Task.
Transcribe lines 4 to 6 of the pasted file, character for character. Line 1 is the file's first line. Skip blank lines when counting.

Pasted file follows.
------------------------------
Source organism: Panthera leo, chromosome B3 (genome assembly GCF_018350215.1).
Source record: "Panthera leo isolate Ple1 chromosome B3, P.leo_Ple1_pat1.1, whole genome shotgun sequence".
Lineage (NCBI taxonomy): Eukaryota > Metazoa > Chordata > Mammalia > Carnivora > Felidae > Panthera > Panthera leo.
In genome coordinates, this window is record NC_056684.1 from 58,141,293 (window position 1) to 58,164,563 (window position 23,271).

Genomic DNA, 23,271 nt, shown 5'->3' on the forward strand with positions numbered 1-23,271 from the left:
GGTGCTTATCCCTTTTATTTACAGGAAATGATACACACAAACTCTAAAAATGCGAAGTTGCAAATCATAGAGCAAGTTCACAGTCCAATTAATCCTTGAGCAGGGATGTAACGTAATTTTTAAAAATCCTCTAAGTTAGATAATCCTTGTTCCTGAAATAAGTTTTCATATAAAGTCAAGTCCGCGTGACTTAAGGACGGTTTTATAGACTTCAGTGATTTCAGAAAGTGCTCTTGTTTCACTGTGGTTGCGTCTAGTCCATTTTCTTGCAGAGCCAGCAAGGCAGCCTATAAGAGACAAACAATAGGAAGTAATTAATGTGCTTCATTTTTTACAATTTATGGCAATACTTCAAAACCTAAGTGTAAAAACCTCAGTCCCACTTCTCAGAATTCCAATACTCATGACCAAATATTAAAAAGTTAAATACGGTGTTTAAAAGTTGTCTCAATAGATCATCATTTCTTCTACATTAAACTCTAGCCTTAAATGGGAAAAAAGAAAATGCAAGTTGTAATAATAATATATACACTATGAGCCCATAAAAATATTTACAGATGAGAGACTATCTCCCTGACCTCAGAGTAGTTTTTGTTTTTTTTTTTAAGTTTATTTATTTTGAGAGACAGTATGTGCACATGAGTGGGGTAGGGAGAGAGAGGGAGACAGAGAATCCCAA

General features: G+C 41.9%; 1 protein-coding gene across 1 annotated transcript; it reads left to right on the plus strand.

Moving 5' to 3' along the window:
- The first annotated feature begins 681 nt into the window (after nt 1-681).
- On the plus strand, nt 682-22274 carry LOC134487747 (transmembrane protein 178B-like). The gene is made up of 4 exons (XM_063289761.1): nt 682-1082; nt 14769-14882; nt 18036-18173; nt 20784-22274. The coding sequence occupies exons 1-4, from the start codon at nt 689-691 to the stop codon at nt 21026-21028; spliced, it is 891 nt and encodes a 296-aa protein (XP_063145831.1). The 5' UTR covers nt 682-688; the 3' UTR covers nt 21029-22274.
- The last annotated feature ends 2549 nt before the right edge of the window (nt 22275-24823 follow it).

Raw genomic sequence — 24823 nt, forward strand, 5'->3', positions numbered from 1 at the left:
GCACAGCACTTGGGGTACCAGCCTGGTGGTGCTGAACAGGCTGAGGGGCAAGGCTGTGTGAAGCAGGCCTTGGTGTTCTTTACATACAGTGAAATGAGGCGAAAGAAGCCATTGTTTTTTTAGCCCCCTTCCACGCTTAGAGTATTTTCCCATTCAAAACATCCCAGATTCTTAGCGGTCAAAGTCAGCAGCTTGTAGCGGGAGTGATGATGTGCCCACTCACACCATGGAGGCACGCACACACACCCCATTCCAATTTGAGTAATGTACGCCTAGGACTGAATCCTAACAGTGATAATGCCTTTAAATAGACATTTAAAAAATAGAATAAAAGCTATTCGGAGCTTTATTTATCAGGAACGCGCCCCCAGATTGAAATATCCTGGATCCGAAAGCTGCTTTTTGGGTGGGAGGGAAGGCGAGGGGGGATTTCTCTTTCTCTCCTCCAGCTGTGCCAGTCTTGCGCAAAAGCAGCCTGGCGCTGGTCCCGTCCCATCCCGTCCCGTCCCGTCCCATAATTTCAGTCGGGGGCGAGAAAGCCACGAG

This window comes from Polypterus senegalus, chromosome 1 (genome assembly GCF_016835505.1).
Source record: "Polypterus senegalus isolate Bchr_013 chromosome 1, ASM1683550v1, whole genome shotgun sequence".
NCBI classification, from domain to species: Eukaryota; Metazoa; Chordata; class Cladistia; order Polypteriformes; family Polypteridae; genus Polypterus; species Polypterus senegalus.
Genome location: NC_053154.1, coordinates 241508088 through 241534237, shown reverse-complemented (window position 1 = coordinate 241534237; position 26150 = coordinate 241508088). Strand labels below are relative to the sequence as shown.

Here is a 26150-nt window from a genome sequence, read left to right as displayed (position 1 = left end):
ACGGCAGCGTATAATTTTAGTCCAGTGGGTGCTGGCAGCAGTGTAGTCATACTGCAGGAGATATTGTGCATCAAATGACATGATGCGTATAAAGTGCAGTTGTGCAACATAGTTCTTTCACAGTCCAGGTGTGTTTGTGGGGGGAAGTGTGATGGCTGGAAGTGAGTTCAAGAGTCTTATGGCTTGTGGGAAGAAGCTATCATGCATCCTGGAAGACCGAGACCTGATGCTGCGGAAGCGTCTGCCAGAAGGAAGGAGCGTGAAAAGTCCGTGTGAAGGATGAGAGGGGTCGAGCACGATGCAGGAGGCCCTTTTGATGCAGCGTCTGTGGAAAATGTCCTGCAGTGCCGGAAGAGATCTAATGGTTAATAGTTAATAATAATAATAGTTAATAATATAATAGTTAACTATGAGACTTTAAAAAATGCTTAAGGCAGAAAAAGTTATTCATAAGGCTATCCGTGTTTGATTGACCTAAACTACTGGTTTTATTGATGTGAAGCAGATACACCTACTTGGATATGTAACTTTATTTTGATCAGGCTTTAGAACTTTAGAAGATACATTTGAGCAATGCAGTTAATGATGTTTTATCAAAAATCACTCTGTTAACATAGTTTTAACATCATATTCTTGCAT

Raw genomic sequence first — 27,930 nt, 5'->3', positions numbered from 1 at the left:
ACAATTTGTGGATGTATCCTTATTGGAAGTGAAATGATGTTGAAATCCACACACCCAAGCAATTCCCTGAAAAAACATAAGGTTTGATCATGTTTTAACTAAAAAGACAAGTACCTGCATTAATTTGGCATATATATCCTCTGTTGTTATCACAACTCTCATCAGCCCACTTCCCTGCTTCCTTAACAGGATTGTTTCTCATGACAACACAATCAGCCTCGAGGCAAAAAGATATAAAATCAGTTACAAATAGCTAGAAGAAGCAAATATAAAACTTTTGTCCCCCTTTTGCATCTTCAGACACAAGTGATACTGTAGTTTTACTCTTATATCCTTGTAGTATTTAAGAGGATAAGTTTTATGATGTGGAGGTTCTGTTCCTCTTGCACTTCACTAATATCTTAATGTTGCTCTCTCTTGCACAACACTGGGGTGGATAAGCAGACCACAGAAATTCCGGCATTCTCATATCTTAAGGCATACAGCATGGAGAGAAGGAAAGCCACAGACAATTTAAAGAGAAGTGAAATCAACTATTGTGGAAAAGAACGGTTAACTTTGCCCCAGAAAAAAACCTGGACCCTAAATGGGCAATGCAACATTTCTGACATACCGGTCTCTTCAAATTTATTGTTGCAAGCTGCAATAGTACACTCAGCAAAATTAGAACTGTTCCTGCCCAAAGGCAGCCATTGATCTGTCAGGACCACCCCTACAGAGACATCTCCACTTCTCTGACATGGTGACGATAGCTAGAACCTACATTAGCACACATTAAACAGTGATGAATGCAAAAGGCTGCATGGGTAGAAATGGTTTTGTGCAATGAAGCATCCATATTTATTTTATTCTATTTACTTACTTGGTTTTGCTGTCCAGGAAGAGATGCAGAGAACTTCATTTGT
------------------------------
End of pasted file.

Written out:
In genome coordinates, this window is record NC_056684.1 from 58,141,293 (window position 1) to 58,164,563 (window position 23,271).

Genomic DNA, 23,271 nt, shown 5'->3' on the forward strand with positions numbered 1-23,271 from the left:
GGTGCTTATCCCTTTTATTTACAGGAAATGATACACACAAACTCTAAAAATGCGAAGTTGCAAATCATAGAGCAAGTTCACAGTCCAATTAATCCTTGAGCAGGGATGTAACGTAATTTTTAAAAATCCTCTAAGTTAGATAATCCTTGTTCCTGAAATAAGTTTTCATATAAAGTCAAGTCCGCGTGACTTAAGGACGGTTTTATAGACTTCAGTGATTTCAGAAAGTGCTCTTGTTTCACTGTGGTTGCGTCTAGTCCATTTTCTTGCAGAGCCAGCAAGGCAGCCTATAAGAGACAAACAATAGGAAGTAATTAATGTGCTTCATTTTTTACAATTTATGGCAATACTTCAAAACCTAAGTGTAAAAACCTCAGTCCCACTTCTCAGAATTCCAATACTCATGACCAAATATTAAAAAGTTAAATACGGTGTTTAAAAGTTGTCTCAATAGATCATCATTTCTTCTACATTAAACTCTAGCCTTAAATGGGAAAAAAGAAAATGCAAGTTGTAATAATAATATATACACTATGAGCCCATAAAAATATTTACAGATGAGAGACTATCTCCCTGACCTCAGAGTAGTTTTTGTTTTTTTTTTTAAGTTTATTTATTTTGAGAGACAGTATGTGCACATGAGTGGGGTAGGGAGAGAGAGGGAGACAGAGAATCCCAA